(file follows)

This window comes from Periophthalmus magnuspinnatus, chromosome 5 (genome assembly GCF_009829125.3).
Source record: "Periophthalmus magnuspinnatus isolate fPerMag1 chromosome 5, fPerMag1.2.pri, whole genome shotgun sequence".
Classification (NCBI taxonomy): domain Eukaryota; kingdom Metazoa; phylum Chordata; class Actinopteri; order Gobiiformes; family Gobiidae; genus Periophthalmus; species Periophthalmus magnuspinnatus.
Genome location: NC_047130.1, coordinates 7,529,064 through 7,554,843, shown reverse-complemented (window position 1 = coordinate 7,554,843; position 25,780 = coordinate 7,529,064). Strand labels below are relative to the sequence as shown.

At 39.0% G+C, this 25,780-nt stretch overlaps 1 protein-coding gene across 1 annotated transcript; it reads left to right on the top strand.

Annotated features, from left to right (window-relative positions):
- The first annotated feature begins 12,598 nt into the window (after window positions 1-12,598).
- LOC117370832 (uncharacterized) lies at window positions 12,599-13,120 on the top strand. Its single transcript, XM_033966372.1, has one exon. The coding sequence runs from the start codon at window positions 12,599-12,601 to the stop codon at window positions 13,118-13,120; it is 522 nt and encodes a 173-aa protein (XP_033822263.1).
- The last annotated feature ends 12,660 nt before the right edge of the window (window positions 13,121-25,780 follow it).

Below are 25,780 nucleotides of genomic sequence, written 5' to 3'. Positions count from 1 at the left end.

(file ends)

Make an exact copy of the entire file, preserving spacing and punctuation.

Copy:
This window comes from Periophthalmus magnuspinnatus, chromosome 5 (genome assembly GCF_009829125.3).
Source record: "Periophthalmus magnuspinnatus isolate fPerMag1 chromosome 5, fPerMag1.2.pri, whole genome shotgun sequence".
Classification (NCBI taxonomy): domain Eukaryota; kingdom Metazoa; phylum Chordata; class Actinopteri; order Gobiiformes; family Gobiidae; genus Periophthalmus; species Periophthalmus magnuspinnatus.
Genome location: NC_047130.1, coordinates 7,529,064 through 7,554,843, shown reverse-complemented (window position 1 = coordinate 7,554,843; position 25,780 = coordinate 7,529,064). Strand labels below are relative to the sequence as shown.

At 39.0% G+C, this 25,780-nt stretch overlaps 1 protein-coding gene across 1 annotated transcript; it reads left to right on the top strand.

Annotated features, from left to right (window-relative positions):
- The first annotated feature begins 12,598 nt into the window (after window positions 1-12,598).
- LOC117370832 (uncharacterized) lies at window positions 12,599-13,120 on the top strand. Its single transcript, XM_033966372.1, has one exon. The coding sequence runs from the start codon at window positions 12,599-12,601 to the stop codon at window positions 13,118-13,120; it is 522 nt and encodes a 173-aa protein (XP_033822263.1).
- The last annotated feature ends 12,660 nt before the right edge of the window (window positions 13,121-25,780 follow it).

Below are 25,780 nucleotides of genomic sequence, written 5' to 3'. Positions count from 1 at the left end.